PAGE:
Exod 7:25–8:11 (57 clauses): 0-1 ELC 42.11 %; all hypotaxis 12.28 %; MNP 48.25 %;
complex hypotaxis 7.02 %; 3+ ECL 12.28 %.
66
Exod 8:12–15 (19 clauses; too small for analysis): 0-1 ELC 52.63 %; all hypotaxis 10.53 %;
MNP 52.63 %; 3+ ECL 10.53 %.
67
Exod 8:16–28 (55 clauses): 0-1 ELC 40.00 %; all hypotaxis 20.00 %; MNP 45.45 %;
complex hypotaxis 10.91 %; 3+ ECL 9.09 %.
68
Exod 10:21–29 (39 clauses): 0-1 ELC 41.03 %; all hypotaxis 17.94 %; MNP 33.33 %;
complex hypotaxis 2,56 %; 3+ ECL 7.69 %.
69
Exod 12:21–23, 25, 29–36, 38–39 (57 clauses): 0-1 ELC 42.10 %; all hypotaxis 19.30 %;
MNP 67.54 %; complex hypotaxis 12.28 %; 3+ ECL 10.53 %.
70
14:5–7, 10abc, 11–14, 19–20, 21bc, 24–25, 27b, 30–31 (69 clauses): ELC 39.13 %; all
hypotaxis 21.74 %; MNP 42.75 %; complex hypotaxis 11.59 %; 3+ ECL 17.39 %. However,
if we take our clue from the low figure for the MNP and limit the analysis to the basis of the
tale (14:5–7, 10a, 13–14, 19–20, 24–25), excluding the themes of the complaint (vv. 11–12)
and the sea (vv. 21bc, 27b) and its continuation in vv. 30–31, we obtain a tale in the type-1
style, with 42 clauses, as noted above (n. 61).
71
Exod 15:22–27 (29 clauses): 0-1 ELC 48.28 %; all hypotaxis 24.14 %; MNP 37.93 %;
complex hypotaxis 10.34 %; 3+ ECL 13.79 %.
72
Exod 16:4–5, 13–15a, 21b, 27–31; 34a (partly JE, partly redactional/Dtr; 45 clauses): 0-1
ELC 44.44 %; all hypotaxis 20.00 %; MNP 45.46 %; complex hypotaxis 13.33 %; 3+ ECL
13.33 %. The establishment of this narrative sequence, which is a mere illustration, follows
HOLZINGER, Exodus (see n. 35), 53-54. On the sections attributable to P see above, n. 36. A
different analysis is proposed by B. BAENTSCH, Exodus, Leviticus und Numeri (HKAT I,2;
Göttingen: Vandenhoeck & Ruprecht, 1903), 145-156; NOTH, Exodus, 130-132.
73
Exod 17:1–7 (38 clauses) 0-1 ELC 39.47 %; all hypotaxis 18.42 %; MNP 32.89 %;
complex hypotaxis 13.16 %; 3+ ECL 15.79 %.
74
Exod 17:8–16 (35 clauses) 0-1 ELC 42.86 %; all hypotaxis 14.29 %; MNP 37.14 %;
complex hypotaxis and 3+ ECL: negligible.
28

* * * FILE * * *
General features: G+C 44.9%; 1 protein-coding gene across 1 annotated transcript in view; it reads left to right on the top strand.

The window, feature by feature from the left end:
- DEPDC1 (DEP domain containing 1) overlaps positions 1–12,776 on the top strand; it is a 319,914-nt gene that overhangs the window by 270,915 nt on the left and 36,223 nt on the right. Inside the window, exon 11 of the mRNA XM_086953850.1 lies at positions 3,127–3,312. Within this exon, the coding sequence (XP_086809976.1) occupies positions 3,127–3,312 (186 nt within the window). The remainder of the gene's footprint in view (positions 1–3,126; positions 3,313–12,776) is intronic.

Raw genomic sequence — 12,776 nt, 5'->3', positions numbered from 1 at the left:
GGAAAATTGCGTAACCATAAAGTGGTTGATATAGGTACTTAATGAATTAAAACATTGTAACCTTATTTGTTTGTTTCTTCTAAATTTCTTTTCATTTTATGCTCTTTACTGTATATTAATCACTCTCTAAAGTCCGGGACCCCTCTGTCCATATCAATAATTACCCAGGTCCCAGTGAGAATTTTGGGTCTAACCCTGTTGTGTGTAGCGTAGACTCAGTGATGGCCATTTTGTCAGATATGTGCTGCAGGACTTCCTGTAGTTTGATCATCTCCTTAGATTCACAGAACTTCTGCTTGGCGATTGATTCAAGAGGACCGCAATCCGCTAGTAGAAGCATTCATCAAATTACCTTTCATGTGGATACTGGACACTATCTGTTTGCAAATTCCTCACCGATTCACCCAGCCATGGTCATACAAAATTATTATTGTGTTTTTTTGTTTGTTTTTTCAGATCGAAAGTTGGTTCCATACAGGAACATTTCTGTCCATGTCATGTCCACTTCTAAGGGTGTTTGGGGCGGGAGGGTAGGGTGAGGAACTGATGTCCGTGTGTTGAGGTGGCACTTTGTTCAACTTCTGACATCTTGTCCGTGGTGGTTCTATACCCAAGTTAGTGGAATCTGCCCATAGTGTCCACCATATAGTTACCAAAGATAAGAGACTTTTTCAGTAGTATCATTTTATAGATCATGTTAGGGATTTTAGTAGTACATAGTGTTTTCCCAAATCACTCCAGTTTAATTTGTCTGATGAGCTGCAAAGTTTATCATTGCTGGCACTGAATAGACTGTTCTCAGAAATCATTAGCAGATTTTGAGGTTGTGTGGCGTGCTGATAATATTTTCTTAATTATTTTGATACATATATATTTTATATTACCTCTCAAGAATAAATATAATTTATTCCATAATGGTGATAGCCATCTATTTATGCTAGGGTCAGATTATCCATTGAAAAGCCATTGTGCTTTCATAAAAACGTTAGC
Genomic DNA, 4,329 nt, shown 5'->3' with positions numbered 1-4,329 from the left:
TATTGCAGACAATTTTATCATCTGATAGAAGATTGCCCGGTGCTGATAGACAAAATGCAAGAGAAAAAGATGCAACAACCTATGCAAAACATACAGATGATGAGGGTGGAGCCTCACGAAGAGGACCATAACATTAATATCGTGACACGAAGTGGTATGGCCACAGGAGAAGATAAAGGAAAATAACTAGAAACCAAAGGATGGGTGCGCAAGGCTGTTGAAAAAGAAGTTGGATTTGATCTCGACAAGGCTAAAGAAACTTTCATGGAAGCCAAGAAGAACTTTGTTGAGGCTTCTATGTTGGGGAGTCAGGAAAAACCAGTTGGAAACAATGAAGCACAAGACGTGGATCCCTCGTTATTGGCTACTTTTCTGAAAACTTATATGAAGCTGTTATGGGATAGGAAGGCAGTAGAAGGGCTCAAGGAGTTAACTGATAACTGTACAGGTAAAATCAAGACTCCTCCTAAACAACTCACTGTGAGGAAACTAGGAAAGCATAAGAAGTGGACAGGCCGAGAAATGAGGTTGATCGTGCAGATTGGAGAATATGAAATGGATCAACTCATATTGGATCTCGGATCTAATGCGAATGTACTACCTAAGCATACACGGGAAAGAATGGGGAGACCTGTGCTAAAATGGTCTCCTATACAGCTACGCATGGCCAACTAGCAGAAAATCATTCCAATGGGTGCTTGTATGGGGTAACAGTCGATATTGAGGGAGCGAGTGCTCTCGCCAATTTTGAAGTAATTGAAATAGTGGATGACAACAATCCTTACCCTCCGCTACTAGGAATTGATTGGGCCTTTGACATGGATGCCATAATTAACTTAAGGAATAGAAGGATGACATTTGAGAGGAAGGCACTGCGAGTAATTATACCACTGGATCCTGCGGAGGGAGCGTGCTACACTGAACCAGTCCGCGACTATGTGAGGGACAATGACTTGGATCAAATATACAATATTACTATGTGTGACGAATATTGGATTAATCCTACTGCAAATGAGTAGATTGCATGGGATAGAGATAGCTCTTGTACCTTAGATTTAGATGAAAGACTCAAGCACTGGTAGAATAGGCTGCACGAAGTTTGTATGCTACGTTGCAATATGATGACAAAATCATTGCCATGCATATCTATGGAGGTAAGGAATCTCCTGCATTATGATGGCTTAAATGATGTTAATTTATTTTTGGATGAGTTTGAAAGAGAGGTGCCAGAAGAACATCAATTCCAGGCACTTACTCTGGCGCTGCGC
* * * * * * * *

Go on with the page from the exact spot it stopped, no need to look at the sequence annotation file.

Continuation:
Sinai tale (19:3–19; 20:18–21);75 the tales of the Golden Calf and Moses’

intercession (32:1–8, 15–30;76 33:1–22);77 the second revelation to Moses

(34:5–10).78

This stratum is later than the rather ancient state of the VoLB-1 stales

(although some overlapping is possible), but is not associated with the

developed administration implied by the IES. A number of passages, however,

mark the transition to the chancery style: the second part of the tale of Moses’

call (3:17–22),79 the tale of the confrontation with Pharaoh (5:1–6:1);80 the

blood plague (7:19–24).81

75
Exod 19:3–8, 10–19; 20:18–21 (84 clauses): 0-1 ELC 45.23 %; all hypotaxis 14.29 %;
MNP 37.50 %; complex hypotaxis 5.95 %; 3+ ECL 10.71 % (Exod 19:20–25: IES).
76
Exod 32:1–8, 15–30 (125 clauses): 0-1 ELC 44.80 %; all hypotaxis 20.80 %; MNP 36.29
%; complex hypotaxis 7.20 %; 3+ ELC 6.40 %.
77
Exod 33:1–22 (100 clauses): 0-1 ELC 46 %; all hypotaxis 21.00 %; MNP 45.00 %;
complex hypotaxis 9.00 %; 3+ ECL 9.00 %.
78
Exod 34:5–10 (27 clauses, too small for analysis): 0-1 ELC 48.15 %; all hypotaxis 25.925
%; MNP 66.67 %; complex hypotaxis 22.22 %; 3+ ECL 7.41 %. The figures for the MNP
and and complex hypothesis are on the high side (possibly because of vv. 6–7) and may reveal
redactional intervention, to be viewed in connection with the surrounding verses 1–5, 11–28
(IES, see n. 48 above).
79
Exod 3:17–22 (24 clauses, too small for analysis): 0-1 ELC 45.83 %; all hypotaxis 20.83 %;
MNP 102.08 %; complex hypotaxis 12.50 %; 3+ ECL 4.17 %. Although the basic syntax of
this unit is close to the VoLB-2 style of 3:1–16, the high incidence of noun phrases (vv.
17.18.22) indicates IES elements (4:1–17: VoLB-1).
80
Exod 5:1–6:1 (106 clauses): 0-1 ELC 36.79 %; all hypotaxis 27.36 %; MNP 34.91 %;
complex hypotaxis 15.09 %; 3+ ECL 7.55 %. This tale is close to the IES, but the figures for
the MNP fit the VoLB-2 style. A possible LBH feature is the use of ‫( אשׁר‬rather than ‫ )כי‬in
Pharaoh’s question: ‫( ִמי יְ הוָ ה ֲא ֶשׁר ֶא ְשׁ ַמע ְבּקֹלוֹ‬5:3).